Tall = Taller
    Big = Bigger
    Fast = Faster
    Cheap = Cheaper
    Nice = Nicer
     
  9. laurika Senior Member

    hm, nice question and I am interested in the final answer, because: being honest, I didn´t understand it till now too and hardly could find the answer:-( anyway for me until now I explained it as an exception, hope someone can make me wiser :-D
     
  10. HyphenSpider

    HyphenSpider Senior Member

    Catalonia
    Spanish, Spain
    It must be an exception as no-one can give me an explanation...
     
  11. CAMullen Senior Member

    Amesbury
    US, English
  12. laurika Senior Member

    wow, I had a look at it and... THANK YOU. Now it´s much clearer to me, anyway I know I have to take care with two-syallables words and if time, then check in dictionary. Thanks again:)
     
  13. HyphenSpider

    HyphenSpider Senior Member

    Catalonia
    Spanish, Spain
    Good information. Now I understand it. I suppose clever follows this rule:


    Thanks again![FONT=Arial, Helvetica]

    [/FONT]
     
  14. Kris_Antwerp

    Kris_Antwerp New Member

    Antwerp / Flanders / Belgium
    Belgium ( Flanders ) / Dutch.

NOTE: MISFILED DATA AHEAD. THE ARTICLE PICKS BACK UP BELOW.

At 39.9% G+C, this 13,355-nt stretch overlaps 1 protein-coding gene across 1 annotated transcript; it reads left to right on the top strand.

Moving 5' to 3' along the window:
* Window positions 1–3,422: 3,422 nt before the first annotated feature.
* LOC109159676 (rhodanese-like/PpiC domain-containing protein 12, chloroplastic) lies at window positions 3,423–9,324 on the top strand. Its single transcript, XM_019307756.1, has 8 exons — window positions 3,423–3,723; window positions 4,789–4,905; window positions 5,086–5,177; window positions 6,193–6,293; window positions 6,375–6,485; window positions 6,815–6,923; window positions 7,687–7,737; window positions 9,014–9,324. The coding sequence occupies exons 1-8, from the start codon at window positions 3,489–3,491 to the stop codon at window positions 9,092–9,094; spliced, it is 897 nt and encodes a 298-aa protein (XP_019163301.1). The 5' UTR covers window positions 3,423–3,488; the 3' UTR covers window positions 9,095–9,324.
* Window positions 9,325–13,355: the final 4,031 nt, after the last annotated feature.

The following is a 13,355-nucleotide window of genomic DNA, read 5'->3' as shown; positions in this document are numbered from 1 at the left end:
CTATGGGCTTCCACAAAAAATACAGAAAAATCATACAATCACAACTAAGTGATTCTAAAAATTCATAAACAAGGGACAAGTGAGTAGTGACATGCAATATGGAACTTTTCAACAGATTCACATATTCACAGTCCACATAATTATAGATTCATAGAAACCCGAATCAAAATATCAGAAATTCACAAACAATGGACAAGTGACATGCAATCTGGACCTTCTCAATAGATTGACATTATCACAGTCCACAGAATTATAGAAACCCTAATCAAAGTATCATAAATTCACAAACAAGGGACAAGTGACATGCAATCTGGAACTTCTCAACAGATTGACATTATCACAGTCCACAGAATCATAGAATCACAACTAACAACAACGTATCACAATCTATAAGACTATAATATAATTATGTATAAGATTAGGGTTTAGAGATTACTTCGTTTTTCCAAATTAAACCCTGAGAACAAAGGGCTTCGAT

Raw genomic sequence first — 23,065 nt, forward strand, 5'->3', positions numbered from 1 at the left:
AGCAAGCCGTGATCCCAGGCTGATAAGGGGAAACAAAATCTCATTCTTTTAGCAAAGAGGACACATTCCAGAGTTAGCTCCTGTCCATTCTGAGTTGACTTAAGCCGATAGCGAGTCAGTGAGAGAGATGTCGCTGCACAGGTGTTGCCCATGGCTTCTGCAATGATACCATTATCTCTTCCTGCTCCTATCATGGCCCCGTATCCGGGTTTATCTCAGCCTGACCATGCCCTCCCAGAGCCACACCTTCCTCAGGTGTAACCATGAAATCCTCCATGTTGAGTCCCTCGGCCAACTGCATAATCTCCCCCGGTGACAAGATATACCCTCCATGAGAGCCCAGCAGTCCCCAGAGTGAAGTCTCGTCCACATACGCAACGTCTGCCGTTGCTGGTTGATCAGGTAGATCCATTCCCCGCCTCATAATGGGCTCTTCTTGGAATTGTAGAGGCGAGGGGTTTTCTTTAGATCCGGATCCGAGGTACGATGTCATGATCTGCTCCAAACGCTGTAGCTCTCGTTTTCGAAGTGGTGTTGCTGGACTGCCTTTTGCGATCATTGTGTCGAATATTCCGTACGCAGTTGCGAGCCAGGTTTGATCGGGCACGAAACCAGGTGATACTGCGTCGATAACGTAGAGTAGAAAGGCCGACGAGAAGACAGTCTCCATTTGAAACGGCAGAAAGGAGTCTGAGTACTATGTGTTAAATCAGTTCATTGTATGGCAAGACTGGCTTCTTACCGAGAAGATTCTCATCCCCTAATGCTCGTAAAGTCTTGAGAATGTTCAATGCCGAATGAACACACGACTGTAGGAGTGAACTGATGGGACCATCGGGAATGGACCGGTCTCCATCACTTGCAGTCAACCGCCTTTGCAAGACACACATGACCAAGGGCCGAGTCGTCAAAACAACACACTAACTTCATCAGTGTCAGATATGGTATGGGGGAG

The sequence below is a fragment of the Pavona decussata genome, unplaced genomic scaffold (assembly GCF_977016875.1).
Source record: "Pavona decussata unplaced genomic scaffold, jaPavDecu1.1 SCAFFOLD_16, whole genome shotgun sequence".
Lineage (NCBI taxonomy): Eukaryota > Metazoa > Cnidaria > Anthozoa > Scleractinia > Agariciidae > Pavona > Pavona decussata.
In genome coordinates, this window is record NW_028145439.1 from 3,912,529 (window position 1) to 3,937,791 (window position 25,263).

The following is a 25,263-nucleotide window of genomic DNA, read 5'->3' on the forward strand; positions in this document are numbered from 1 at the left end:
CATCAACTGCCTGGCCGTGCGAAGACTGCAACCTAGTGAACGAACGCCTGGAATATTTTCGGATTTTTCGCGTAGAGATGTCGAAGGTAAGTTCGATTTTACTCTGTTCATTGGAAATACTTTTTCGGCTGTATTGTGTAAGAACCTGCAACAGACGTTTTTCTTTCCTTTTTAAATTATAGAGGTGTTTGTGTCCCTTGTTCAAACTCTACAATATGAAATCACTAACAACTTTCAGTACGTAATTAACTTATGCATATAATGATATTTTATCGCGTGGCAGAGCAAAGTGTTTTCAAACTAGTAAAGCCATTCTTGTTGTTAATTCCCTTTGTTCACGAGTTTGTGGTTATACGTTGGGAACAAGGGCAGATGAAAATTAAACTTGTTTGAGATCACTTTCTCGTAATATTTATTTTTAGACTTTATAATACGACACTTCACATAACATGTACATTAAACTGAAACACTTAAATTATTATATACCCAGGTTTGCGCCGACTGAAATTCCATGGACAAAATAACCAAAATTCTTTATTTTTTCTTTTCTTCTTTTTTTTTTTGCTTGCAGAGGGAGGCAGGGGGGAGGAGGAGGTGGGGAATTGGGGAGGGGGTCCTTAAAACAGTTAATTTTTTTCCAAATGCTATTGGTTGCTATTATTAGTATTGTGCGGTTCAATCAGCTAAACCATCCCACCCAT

One Syllable Adjectives
    add '-er' to end of the adjective (Note: double the final consonant if preceded by a vowel) remove the 'y' from the adjective and add 'ier'
    Example: cheap - cheaper / hot - hotter / high - higher
    Example Sentences
    Yesterday was hotter than today.
    This book is cheaper than that book.
    Two Syllable Adjectives Ending in '-y'

    Example: happy - happier / funny - funnier
    Example Sentences
    I am happier than you.
    That joke was funnier than his joke.
    Two, Three or More Syllable Adjectives
    place 'more' before the adjective
    Example: interesting - more interesting / difficult - more difficult
    Example Sentences
    London is more expensive than Madrid.
    This test is more difficult than the last test.

    Here is a chart showing how to construct the superlative form in English:
    One Syllable Adjectives
    place 'the' before the adjective and add '-est' to end of the adjective (Note: double the final consonant if preceded by a vowel)
    Example: cheap - the cheapest / hot - the hottest / high - the highest
    Example Sentences
    Today is the hottest day of the summer.
    This book is the cheapest I can find.